S: 4 Aug 2024 (b7.3) D: 4 Aug 2024 Main functions (--distance...) (--make-grm-bin...) (--ibs-test...) (--assoc, --model) (--mh, --mh2, --homog) (--assoc, --gxe) (--linear, --logistic)
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## Developer information## Source codeOur public GitHub repository is at https://github.com/chrchang/plink-ng. Here's the source code snapshot for our latest posted build, and here's a mirror of PLINK 1.07's source. PLINK 1.9 is GPLv3+ software: you are free to modify and rerelease it, as long as you do not restrict others' freedom to do the same, and include proper attribution. ## Compilation instructionsWe haven't tested this across a wide range of machine configurations. If you are running into problems, or if you have experience setting up portable installation scripts, let us know. (Note that the plink_first_compile script currently puts zlib-1.3 under the parent directory; you may want to change this configuration.) First time on Amazon Linux: sudo yum install -y gcc gcc-c++ libstdc++ gcc-gfortran glibc glibc-devel make blas-devel lapack lapack-devel atlas-devel ./plink_first_compile (Ubuntu is similar, but you'll need both libatlas-dev and libatlas-base-dev.) First time on macOS: ./plink_first_compile Subsequent compiles on both platforms: make plink Due to the need for MinGW-w64, our Windows build process is not as easy to replicate. However, if you have experience with that compiler, you should be able to adapt the 'plinkw' Makefile build target to your machine. We'll respond to requests for assistance as time allows. ## Core algorithms
- Both genotypes are homozygous for the major allele.
- One is homozygous major, and the other is heterozygous.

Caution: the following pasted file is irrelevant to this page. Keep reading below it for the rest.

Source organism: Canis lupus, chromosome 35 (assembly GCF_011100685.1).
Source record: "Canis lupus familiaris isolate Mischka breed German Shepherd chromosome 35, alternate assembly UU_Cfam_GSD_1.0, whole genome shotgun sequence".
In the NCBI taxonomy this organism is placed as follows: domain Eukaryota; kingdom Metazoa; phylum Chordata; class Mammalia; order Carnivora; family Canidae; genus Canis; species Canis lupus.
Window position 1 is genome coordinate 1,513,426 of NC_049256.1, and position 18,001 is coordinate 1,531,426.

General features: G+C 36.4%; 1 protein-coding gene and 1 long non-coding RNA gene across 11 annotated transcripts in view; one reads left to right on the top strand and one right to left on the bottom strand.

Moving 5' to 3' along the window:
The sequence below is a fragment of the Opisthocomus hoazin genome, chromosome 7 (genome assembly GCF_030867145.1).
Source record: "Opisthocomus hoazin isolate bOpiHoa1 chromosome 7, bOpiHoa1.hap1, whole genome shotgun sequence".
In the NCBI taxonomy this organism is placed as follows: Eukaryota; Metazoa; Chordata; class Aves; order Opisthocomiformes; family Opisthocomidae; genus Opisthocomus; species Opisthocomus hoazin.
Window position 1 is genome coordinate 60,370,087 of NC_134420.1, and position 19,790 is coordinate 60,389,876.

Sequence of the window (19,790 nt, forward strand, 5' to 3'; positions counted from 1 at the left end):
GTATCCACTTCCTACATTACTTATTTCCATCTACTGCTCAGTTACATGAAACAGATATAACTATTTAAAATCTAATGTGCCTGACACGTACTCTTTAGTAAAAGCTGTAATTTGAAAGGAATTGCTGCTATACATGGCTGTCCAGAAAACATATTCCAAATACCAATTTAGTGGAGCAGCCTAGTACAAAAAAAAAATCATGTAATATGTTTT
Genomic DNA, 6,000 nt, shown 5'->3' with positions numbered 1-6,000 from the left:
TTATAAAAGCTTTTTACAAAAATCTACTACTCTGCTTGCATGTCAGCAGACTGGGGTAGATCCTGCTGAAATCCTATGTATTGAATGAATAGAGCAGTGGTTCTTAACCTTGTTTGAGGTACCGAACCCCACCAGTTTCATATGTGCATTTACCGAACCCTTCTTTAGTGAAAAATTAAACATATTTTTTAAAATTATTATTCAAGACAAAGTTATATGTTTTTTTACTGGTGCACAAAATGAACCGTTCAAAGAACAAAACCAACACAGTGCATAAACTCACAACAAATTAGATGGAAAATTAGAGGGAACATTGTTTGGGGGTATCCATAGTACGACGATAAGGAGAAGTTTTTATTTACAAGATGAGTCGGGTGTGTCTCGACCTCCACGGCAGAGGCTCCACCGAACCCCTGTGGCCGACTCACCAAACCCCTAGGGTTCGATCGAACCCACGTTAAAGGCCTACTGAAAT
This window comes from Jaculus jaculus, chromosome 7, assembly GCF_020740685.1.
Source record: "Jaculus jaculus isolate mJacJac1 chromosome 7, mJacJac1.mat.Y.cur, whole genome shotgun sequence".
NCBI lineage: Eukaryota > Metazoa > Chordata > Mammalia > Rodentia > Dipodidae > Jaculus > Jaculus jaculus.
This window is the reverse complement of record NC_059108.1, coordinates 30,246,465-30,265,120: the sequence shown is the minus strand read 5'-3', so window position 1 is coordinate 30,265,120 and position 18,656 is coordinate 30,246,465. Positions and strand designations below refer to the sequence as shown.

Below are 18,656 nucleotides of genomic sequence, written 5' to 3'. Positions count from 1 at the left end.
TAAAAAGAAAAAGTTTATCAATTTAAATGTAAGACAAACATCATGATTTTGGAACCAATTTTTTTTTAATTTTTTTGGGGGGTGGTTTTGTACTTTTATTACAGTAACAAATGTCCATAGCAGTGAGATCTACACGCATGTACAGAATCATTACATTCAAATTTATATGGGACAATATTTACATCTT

- One is homozygous major, and the other is homozygous minor.
- Both are heterozygous.
- One is heterozygous, and the other is homozygous minor.
- Both are homozygous minor.
- At least one genotype is missing.
For example, the GCTA genomic relationship matrix is defined by the following per-marker increments (where - (2-2
**q**)(2-2**q**) / (2**q**(1-**q**)) - (2-2
**q**)(1-2**q**) / (2**q**(1-**q**)) - (2-2
**q**)(0-2**q**) / (2**q**(1-**q**)) - (1-2
**q**)(1-2**q**) / (2**q**(1-**q**)) - (1-2
**q**)(0-2**q**) / (2**q**(1-**q**)) - (0-2
**q**)(0-2**q**) / (2**q**(1-**q**)) - 0 (subtract 1 from the final denominator instead, in another loop)
This suggests the following matrix calculation algorithm, as a first draft: - Initialize all distance/relationship partial sums to zero.
- For each marker, calculate and save the seven possible increments in a lookup table, and then refer to the table when updating partial sums. This replaces a floating point divide and several adds/multiplies in the inner loop with a single addition operation.
We can substantially improve on this by handling multiple markers at a time. Since seven cases can be distinguished by three bits, we can compose a sequence of bitwise operations which maps a pair of padded 2-bit PLINK genotypes to seven different 3-bit values in the appropriate manner. On 64-bit machines, 20 3-bit values can be packed into a machine word (for example, let bits 0-2 describe the relation at marker #0, bits 3-5 describe the relation at marker #1, etc., all the way up to bits 57-59 describing the relation at marker #19), so this representation lets us instruct the processor to act on 20 markers simultaneously. Then, we need to perform the update A where the x A where x (Given probabilistic calls, where there's no seven-cases-per-marker restriction, we recommend expressing the result as the sum of a few large matrix multiplications; you can then rely on a machine-optimized dgemm/sgemm to do the heavy lifting.)